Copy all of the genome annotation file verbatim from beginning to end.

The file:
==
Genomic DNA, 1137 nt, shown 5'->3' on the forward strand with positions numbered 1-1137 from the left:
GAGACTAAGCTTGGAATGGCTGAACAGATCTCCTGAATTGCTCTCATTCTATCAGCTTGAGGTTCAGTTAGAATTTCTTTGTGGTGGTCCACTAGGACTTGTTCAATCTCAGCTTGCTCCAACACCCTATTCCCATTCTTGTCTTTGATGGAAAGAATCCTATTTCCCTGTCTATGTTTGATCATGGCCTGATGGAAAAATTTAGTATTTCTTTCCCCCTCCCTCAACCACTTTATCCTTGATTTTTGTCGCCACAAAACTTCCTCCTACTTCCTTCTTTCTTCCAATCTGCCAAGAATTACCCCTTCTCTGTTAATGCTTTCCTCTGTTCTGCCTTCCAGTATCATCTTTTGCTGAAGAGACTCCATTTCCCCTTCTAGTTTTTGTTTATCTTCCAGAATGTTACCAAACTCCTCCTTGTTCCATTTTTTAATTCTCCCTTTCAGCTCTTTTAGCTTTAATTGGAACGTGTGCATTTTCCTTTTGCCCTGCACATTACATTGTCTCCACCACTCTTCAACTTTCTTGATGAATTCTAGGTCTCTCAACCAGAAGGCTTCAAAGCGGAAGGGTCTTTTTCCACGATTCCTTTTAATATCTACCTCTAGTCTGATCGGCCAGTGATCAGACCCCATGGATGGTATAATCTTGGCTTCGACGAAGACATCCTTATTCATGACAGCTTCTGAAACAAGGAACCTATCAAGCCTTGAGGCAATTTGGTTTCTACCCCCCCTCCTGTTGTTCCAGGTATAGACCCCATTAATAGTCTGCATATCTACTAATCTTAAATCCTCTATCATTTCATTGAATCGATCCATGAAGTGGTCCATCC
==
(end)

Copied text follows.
Genomic DNA, 1137 nt, shown 5'->3' on the forward strand with positions numbered 1-1137 from the left:
GAGACTAAGCTTGGAATGGCTGAACAGATCTCCTGAATTGCTCTCATTCTATCAGCTTGAGGTTCAGTTAGAATTTCTTTGTGGTGGTCCACTAGGACTTGTTCAATCTCAGCTTGCTCCAACACCCTATTCCCATTCTTGTCTTTGATGGAAAGAATCCTATTTCCCTGTCTATGTTTGATCATGGCCTGATGGAAAAATTTAGTATTTCTTTCCCCCTCCCTCAACCACTTTATCCTTGATTTTTGTCGCCACAAAACTTCCTCCTACTTCCTTCTTTCTTCCAATCTGCCAAGAATTACCCCTTCTCTGTTAATGCTTTCCTCTGTTCTGCCTTCCAGTATCATCTTTTGCTGAAGAGACTCCATTTCCCCTTCTAGTTTTTGTTTATCTTCCAGAATGTTACCAAACTCCTCCTTGTTCCATTTTTTAATTCTCCCTTTCAGCTCTTTTAGCTTTAATTGGAACGTGTGCATTTTCCTTTTGCCCTGCACATTACATTGTCTCCACCACTCTTCAACTTTCTTGATGAATTCTAGGTCTCTCAACCAGAAGGCTTCAAAGCGGAAGGGTCTTTTTCCACGATTCCTTTTAATATCTACCTCTAGTCTGATCGGCCAGTGATCAGACCCCATGGATGGTATAATCTTGGCTTCGACGAAGACATCCTTATTCATGACAGCTTCTGAAACAAGGAACCTATCAAGCCTTGAGGCAATTTGGTTTCTACCCCCCCTCCTGTTGTTCCAGGTATAGACCCCATTAATAGTCTGCATATCTACTAATCTTAAATCCTCTATCATTTCATTGAATCGATCCATGAAGTGGTCCATCC